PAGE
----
The Monks compile a great deal of knowledge into one very informative, very well-written, hard-to-put-down book. This book focuses on the development, both physiological and psychological, of puppies: from the dams pregnancy and whelping on. They address what to do, what to avoid, nutrition, etc., for each phase. I strongly suggest that you also read "How to be Your Dog's Best Friend". In the latter book (their first) they make it very clear that you should read not only their book, but many others on the training and evolution of dogs and a variety of other related subjects and provide a recommended reading list. Having read both books (and many others), I felt that they had no pretensions (as some do) to be the utmost authority on the subject. Nonetheless, as for puppy books, this is my number one pick, my guidebook.
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Format: Hardcover
This book is well written and deals specifically with puppies. It gives some ideas and techniques for picking a puppy and even a few tests to determine how dominate or submissive the pup might become. There are good descriptions of the phases a puppy goes through and it really helped me understand why my puppy acted one way then suddenly changed his behavior. The book also explains the benefits of a crate, prevention of bad habits, as well as solutions to common problems. I probably got the most from the section on preliminary obedience training. Instead of just playing with my puppy I used the book as a guide to develop exercises designed to prepare him for formal training. My dog and I now attend obedience classes and he is way ahead of the other dogs because of this.
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Format: Hardcover
This book is an excellent source for anyone thinking of buying a dog (especially a puppy). The monks are knowledgeable in their work and stress the importance of having the time and patience to raise a puppy properly. While they specialize in German Shepherd dogs, many of their principles can and should be applied to any breed. This book is a must for potential puppy owners.
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Format: Hardcover
I have looked at many books on how to train puppies, and this is the one that I keep going back to, in fact it is the only one I continuously used after we got our pup, a Great Dane. It explains how a puppy matures and when is the best time to get your puppy in order for the puppy to become a part of your "family pack". I have followed this book in it's advice for training a puppy, which means starting from the very beginning. At the age of 12 weeks Buck, our puppy, will sit, lay down, come, walk nicely on a leash, and will sit-stay and down-stay for short periods of time. He also will shake your hand, which isn't in the book, but using their methods of praise for behavior you like, this was easily taught!! The house-breaking went unbelievably well and this too was due to the advice of the Monks. This book is an excellent choice for first timers and also for those who have had dogs before. This book helps you to understand things from a puppy's viewpoint and how to use this understanding to help your puppy mature into a wonderful part of your family. If you are someone who thinks that dogs belong outside of your house, away from the family, hopefully this book can change your mind. The most important information that I got from this book was this, don't let your pup do things as a pup that you don't want him doing as a big dog. This book is indispensable!!!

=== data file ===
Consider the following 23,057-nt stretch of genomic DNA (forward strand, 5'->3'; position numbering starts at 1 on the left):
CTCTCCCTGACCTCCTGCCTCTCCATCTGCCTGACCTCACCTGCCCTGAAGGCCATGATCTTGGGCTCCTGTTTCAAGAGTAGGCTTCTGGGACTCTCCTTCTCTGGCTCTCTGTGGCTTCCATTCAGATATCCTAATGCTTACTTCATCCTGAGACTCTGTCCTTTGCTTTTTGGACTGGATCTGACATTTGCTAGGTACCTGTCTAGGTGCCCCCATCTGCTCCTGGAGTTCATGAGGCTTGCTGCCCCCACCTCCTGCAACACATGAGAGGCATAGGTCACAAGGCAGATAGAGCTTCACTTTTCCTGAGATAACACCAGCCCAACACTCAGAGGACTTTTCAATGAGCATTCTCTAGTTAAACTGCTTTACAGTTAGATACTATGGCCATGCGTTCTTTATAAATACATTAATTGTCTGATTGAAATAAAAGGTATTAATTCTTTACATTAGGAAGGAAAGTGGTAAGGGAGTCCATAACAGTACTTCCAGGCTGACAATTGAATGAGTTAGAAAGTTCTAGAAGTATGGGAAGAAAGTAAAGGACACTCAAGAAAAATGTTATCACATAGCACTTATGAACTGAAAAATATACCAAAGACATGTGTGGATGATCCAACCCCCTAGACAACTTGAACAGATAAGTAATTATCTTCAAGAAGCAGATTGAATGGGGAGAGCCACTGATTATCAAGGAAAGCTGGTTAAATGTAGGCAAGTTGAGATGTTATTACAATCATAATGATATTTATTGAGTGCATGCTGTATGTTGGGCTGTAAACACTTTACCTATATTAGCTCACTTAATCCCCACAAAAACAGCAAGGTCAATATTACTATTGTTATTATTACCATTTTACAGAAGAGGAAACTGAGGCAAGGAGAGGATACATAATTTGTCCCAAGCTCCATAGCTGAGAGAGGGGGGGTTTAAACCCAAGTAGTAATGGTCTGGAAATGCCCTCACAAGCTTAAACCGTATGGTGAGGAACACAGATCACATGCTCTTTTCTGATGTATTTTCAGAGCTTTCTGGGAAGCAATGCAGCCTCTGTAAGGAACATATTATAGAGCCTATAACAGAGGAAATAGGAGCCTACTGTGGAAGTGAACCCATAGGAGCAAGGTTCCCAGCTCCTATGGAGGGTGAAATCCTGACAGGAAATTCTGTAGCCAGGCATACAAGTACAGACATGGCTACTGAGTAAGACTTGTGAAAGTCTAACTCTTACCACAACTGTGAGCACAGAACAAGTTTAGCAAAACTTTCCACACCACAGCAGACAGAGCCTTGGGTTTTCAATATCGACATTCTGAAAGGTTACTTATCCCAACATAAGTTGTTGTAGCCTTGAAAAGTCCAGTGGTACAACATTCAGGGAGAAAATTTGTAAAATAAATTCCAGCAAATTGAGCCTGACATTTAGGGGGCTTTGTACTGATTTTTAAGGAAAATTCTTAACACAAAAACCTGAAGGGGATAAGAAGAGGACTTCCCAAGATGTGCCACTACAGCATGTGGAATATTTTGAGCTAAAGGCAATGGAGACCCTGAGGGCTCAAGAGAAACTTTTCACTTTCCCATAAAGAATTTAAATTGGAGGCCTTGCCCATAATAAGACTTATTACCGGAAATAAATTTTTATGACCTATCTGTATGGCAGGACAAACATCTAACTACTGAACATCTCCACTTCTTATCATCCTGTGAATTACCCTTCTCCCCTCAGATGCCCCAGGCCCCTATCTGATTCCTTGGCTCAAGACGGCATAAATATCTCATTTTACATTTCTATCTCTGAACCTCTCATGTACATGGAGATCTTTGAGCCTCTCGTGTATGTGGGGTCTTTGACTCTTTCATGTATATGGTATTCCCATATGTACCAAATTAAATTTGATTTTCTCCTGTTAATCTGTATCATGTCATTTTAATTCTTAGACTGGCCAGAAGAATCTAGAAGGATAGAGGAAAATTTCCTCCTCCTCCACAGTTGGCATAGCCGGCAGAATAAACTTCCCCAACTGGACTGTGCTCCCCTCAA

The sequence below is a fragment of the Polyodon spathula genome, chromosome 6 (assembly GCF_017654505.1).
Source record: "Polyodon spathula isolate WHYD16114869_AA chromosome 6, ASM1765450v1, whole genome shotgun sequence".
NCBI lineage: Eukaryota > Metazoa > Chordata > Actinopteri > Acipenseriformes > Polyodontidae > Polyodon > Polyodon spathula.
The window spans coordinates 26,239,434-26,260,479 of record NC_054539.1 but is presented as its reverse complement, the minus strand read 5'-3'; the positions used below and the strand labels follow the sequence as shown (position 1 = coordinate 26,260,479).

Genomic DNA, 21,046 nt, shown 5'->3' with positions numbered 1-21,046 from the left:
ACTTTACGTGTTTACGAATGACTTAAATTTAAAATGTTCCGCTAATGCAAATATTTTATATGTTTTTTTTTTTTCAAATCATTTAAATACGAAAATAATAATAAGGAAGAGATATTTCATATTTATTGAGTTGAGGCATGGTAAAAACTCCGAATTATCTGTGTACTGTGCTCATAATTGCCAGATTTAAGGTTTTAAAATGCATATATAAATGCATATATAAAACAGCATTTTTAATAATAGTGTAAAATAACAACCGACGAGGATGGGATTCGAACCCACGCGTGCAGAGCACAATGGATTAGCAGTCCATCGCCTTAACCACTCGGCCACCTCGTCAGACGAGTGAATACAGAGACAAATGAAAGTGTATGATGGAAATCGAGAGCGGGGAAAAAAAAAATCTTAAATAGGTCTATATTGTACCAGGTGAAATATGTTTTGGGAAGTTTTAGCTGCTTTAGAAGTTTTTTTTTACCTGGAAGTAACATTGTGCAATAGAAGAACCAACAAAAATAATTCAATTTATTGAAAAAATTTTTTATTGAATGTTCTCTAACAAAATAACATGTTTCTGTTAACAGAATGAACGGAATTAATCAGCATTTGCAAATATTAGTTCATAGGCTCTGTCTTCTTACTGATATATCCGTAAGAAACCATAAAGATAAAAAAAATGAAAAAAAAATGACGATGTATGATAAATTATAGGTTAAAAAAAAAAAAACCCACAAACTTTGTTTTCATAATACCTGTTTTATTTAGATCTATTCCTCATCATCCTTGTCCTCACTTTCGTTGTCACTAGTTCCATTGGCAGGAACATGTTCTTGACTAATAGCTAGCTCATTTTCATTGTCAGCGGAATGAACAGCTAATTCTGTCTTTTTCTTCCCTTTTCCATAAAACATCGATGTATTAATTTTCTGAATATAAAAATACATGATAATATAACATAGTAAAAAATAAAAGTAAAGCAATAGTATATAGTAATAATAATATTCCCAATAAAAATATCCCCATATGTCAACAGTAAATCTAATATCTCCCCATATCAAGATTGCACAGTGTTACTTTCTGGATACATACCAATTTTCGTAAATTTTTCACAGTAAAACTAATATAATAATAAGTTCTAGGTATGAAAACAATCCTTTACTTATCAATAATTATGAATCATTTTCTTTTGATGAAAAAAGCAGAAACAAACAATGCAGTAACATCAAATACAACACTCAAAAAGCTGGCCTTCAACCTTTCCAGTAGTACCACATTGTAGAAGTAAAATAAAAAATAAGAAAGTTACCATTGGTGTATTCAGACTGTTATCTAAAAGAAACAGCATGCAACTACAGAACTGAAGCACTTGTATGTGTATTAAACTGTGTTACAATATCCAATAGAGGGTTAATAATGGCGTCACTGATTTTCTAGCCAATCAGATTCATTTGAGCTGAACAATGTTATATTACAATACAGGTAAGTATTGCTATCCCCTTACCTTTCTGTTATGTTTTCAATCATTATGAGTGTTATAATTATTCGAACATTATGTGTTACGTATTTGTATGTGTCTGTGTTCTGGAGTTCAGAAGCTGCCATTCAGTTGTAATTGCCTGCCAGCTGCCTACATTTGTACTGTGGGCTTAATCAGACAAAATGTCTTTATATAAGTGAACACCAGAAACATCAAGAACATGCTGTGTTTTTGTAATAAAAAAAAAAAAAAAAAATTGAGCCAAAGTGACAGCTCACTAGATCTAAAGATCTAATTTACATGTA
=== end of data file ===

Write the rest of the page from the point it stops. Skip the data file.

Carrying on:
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Format: Hardcover
My dog is now 2 1/2 years old and people always ask me how we trained her to be so loyal, obedient, loving and playful - my answer is "I read this book called The Art Of Raising A Puppy written by some monks in New York and started using it when she was 8 weeks old". I have recommended this book to other friends who have raised their puppies with the monk's philosophies and their dogs are the same - loyal, loving, obedient, and playful.
The book stresses the importance of understanding why your dog does things so you can help train/correct them the best way. When you use the methods in the book it seems your puppy obeys earlier and needs to be corrected less than others who do not. Good luck with your training - I hope your relationship with your dog is as rewarding as ours has been.
By the way I do a lot of work with the local humane society and they are big on "clicker training" - I have seen many animals trained with this method and they don't have near the bond with their trainers as those I've seen trained with the monks methods. Just wanted to mention that.